Ulsan National Institute of Science and Technology(UNIST)

Related Graphene Articles:

Graphene is 3D as well as 2D
Graphene is actually a 3D material as well as a 2D material, according to a new study from Queen Mary University of London.
Conductivity at the edges of graphene bilayers
For nanoribbons of bilayer graphene, whose edge atoms are arranged in zigzag patterns, the bands of electron energies which are allowed and forbidden are significantly different to those found in monolayer graphene.
How to purify water with graphene
Scientists from the National University of Science and Technology 'MISIS' together with their colleagues from Derzhavin Tambov State University and Saratov Chernyshevsky State University have figured out that graphene is capable of purifying water, making it drinkable, without further chlorination.
Decoupled graphene thanks to potassium bromide
The use of potassium bromide in the production of graphene on a copper surface can lead to better results.
1 + 1 does not equal 2 for graphene-like 2D materials
Physicists from the University of Sheffield have discovered that when two atomically thin graphene-like materials are placed on top of each other their properties change, and a material with novel hybrid properties emerges, paving the way for design of new materials and nano-devices.
Graphene's magic is in the defects
A team of researchers at the New York University Tandon School of Engineering and NYU Center for Neural Science has solved a longstanding puzzle of how to build ultra-sensitive, ultra-small electrochemical sensors with homogenous and predictable properties by discovering how to engineer graphene structure on an atomic level.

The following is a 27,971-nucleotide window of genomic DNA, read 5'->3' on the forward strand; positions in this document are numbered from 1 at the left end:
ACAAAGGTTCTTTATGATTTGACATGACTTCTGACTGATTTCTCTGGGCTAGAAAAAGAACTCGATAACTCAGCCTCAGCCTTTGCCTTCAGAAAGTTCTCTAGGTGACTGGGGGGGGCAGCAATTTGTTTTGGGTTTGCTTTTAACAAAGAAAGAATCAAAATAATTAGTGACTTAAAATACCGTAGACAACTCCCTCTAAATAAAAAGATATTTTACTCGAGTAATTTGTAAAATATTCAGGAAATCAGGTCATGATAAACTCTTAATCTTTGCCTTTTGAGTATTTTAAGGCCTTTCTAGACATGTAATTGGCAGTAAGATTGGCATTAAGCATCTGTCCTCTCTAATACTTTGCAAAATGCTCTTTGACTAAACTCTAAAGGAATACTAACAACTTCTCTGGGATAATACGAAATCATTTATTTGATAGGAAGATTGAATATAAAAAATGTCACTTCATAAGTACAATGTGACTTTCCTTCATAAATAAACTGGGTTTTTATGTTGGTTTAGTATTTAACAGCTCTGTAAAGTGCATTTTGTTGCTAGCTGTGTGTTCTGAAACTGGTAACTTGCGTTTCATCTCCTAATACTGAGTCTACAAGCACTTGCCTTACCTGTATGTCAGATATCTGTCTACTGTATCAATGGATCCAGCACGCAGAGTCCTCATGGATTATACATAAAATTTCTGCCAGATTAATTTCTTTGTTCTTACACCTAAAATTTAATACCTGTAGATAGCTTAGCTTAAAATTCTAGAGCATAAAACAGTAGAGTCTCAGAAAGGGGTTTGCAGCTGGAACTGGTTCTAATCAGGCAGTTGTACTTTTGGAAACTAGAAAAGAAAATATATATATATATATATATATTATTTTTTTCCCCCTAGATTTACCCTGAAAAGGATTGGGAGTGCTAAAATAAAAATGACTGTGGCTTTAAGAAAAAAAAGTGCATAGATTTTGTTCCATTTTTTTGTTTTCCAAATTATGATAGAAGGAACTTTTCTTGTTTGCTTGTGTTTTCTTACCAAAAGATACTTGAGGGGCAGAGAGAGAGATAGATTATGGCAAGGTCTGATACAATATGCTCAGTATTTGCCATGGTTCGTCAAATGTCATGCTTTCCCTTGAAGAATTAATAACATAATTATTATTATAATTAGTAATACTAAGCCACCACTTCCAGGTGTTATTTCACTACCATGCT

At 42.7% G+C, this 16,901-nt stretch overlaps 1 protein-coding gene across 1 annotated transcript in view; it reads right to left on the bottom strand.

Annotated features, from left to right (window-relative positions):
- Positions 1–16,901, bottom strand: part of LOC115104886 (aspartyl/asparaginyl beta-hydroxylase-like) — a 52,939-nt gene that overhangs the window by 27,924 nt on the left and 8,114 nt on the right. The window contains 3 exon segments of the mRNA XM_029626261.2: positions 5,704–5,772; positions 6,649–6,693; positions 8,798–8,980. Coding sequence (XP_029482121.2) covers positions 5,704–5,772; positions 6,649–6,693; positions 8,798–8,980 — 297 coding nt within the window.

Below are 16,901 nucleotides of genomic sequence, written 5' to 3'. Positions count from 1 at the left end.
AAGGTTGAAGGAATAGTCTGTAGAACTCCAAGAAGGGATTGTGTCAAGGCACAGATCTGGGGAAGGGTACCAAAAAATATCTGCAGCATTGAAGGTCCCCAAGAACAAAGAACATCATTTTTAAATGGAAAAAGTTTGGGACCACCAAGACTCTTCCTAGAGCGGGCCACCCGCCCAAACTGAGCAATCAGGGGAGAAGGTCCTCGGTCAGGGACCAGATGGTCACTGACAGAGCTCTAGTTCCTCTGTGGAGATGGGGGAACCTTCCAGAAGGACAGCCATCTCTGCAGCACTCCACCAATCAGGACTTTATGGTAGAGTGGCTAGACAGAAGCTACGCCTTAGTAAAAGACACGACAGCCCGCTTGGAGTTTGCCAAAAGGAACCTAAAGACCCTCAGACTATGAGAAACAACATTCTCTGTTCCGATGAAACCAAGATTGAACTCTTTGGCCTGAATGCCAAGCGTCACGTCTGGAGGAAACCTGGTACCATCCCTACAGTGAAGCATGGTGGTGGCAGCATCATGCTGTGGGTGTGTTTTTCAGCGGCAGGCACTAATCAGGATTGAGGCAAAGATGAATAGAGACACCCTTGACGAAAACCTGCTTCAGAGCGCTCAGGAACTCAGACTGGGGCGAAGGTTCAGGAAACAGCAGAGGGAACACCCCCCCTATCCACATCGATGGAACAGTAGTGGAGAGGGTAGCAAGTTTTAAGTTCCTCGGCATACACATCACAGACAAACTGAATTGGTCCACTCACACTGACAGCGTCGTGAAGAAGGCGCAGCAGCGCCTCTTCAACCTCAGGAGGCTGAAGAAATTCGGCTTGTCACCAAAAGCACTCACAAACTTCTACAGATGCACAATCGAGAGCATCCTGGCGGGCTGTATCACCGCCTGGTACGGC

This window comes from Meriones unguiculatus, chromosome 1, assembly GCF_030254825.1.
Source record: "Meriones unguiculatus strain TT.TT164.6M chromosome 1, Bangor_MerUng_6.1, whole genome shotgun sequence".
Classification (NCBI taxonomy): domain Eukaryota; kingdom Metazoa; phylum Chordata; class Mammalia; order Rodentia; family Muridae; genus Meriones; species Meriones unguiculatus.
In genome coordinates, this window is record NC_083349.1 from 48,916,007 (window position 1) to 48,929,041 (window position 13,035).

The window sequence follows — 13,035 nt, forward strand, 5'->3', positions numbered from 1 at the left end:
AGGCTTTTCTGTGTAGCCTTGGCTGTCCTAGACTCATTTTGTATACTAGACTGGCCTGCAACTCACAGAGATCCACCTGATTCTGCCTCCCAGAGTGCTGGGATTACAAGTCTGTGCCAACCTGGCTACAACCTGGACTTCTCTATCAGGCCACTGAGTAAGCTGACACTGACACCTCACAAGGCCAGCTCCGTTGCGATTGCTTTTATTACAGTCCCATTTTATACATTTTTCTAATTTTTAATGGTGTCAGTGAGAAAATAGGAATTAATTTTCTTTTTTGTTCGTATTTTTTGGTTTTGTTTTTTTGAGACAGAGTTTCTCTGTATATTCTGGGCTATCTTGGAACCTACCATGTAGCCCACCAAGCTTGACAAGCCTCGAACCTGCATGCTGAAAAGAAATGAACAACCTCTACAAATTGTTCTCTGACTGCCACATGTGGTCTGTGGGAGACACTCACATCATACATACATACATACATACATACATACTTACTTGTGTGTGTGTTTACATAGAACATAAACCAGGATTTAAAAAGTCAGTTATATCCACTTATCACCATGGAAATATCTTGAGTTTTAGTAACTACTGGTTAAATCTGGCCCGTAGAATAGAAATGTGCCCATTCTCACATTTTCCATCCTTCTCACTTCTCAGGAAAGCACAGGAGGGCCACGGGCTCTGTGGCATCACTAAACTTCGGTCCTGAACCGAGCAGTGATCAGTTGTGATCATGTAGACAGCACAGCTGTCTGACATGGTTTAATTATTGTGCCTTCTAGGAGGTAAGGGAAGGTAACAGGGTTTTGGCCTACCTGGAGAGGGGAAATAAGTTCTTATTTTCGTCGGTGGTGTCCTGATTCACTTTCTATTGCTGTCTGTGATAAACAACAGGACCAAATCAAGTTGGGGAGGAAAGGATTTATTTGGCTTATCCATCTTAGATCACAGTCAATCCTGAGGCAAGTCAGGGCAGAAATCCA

Graphene on the way to superconductivity
Scientists at HZB have found evidence that double layers of graphene have a property that may let them conduct current completely without resistance.
A human enzyme can biodegrade graphene
Graphene Flagship partners discovered that a natural human enzyme can biodegrade graphene.
Sculpting with graphene foam
Rice University scientists have developed a simple way to produce conductive, three-dimensional objects made of graphene foam.
The photoexcited graphene puzzle solved
A boost for graphene-based light detectors.
More Graphene News and Graphene Current Events

Best Science Podcasts 2019

We have hand picked the best science podcasts for 2019. Sit back and enjoy new science podcasts updated daily from your favorite science news services and scientists.
Now Playing: TED Radio Hour

Rethinking Anger
Anger is universal and complex: it can be quiet, festering, justified, vengeful, and destructive. This hour, TED speakers explore the many sides of anger, why we need it, and who's allowed to feel it. Guests include psychologists Ryan Martin and Russell Kolts, writer Soraya Chemaly, former talk radio host Lisa Fritsch, and business professor Dan Moshavi.
Now Playing: Science for the People

#538 Nobels and Astrophysics
This week we start with this year's physics Nobel Prize awarded to Jim Peebles, Michel Mayor, and Didier Queloz and finish with a discussion of the Nobel Prizes as a way to award and highlight important science. Are they still relevant? When science breakthroughs are built on the backs of hundreds -- and sometimes thousands -- of people's hard work, how do you pick just three to highlight? Join host Rachelle Saunders and astrophysicist, author, and science communicator Ethan Siegel for their chat about astrophysics and Nobel Prizes.